On Hist -Op/106

Eric J. Hobsbawm, Author
Eric J. Hobsbawm, Author New Press $25 (240p) ISBN 978-1-56584-393-6
Reviewed on: 09/01/1997
Release date: 09/01/1997
Paperback - 305 pages - 978-1-56584-468-1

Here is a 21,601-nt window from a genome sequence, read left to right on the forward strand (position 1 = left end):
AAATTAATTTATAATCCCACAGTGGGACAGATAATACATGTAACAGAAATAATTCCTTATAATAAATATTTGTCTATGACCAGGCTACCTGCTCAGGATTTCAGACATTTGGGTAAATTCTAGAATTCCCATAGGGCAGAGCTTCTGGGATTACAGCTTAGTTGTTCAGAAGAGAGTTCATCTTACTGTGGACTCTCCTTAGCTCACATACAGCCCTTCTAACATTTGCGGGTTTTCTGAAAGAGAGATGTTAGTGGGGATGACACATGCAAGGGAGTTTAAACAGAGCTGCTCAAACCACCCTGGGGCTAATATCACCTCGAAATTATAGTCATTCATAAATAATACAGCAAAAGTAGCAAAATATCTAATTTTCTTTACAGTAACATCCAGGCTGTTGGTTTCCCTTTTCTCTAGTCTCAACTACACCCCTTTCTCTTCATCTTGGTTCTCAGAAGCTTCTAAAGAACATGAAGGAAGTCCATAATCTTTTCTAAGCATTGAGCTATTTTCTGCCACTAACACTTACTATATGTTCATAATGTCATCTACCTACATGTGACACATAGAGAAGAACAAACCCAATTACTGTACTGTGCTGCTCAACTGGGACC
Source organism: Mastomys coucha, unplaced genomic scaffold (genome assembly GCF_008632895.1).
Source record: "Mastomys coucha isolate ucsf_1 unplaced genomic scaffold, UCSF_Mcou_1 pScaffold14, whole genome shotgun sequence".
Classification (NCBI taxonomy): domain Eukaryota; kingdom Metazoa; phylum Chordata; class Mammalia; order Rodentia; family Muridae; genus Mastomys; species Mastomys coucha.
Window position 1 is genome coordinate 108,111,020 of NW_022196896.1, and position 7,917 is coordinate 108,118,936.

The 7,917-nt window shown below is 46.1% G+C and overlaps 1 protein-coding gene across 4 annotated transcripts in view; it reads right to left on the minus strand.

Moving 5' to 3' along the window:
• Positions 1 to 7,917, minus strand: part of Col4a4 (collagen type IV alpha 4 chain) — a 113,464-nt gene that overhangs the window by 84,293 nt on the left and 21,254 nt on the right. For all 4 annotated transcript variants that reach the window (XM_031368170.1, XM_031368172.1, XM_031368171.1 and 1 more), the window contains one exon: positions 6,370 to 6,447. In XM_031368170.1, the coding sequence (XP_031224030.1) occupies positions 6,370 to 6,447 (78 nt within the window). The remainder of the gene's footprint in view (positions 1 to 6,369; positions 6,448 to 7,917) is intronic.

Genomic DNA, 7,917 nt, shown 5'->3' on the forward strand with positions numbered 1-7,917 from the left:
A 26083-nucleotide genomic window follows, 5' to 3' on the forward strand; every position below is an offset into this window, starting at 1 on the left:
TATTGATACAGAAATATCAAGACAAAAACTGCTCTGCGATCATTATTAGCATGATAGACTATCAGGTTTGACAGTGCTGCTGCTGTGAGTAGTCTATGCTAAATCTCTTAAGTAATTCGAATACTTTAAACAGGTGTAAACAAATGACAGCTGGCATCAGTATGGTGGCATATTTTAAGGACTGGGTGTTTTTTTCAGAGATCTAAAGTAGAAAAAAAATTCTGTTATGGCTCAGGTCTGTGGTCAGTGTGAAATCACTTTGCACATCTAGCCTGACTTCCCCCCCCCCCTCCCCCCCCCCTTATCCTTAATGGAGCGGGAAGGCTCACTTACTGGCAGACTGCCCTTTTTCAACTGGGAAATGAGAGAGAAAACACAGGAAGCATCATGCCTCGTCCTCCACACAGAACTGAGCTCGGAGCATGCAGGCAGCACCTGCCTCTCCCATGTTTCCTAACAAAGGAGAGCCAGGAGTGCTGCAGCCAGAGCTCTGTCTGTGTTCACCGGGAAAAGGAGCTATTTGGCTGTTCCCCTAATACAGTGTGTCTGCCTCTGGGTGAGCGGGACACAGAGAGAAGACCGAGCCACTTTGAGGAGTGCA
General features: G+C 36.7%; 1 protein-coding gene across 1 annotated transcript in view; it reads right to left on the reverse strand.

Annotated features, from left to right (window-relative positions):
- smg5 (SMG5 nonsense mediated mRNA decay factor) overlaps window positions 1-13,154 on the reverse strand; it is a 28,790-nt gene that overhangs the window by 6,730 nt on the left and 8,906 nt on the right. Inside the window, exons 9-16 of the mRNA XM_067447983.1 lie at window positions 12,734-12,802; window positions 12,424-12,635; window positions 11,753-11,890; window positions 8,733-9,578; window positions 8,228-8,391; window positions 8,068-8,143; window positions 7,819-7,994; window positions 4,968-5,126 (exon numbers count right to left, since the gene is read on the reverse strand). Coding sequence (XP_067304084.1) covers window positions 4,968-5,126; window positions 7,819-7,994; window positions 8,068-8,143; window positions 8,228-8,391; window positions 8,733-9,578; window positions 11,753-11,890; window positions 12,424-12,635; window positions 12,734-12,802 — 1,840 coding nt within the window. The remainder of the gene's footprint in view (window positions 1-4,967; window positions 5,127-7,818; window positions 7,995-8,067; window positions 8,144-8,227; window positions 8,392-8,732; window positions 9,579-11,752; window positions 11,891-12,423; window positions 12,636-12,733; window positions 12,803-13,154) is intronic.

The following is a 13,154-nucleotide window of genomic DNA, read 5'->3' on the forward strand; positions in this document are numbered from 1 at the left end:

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Hobsbawm, now 80 and among the most distinguished of living historians, reprints 21 of his essays and lectures that are frankly Marxist in background and seemingly sermons for the dwindling brethren. Still, there is a challenging if bleak wisdom in all of them that goes beyond what Hobsbawm (The Age of Extremes, 1914- 1991) concedes is a failed political movement but remains, he claims, a valid working tool for historians. Quotable gems leap from his pages: ""Arguments about counterfactual alternatives cannot be settled by evidence,"" he contends, ""since evidence is about what happened and hypothetical situations did not happen."" A major theme for Hobsbawm is the ideological abuse of history perpetrated by those who blur the borders between recorded reality and fiction, something he deplores also as postmodernist practice. Yet, recognizing that the desire to restore or to pull down a medieval quarter or a Stalin statue may be more symbolic than effective as history, he observes that a facsimile is ""a form of magic which, by restoring a small but emotionally charged part of a lost past, somehow restores the whole."" History, then, is not merely for the historian: ""It takes two to learn the lessons of history or anything else; one to give the information, the other to listen."" A Cambridge historian educated in interwar Europe, Hobsbawm has lived his contemporary history and makes an effective case here that it should transcend documented narrative, that eye-witness accounts have immediacy. (Sept.)
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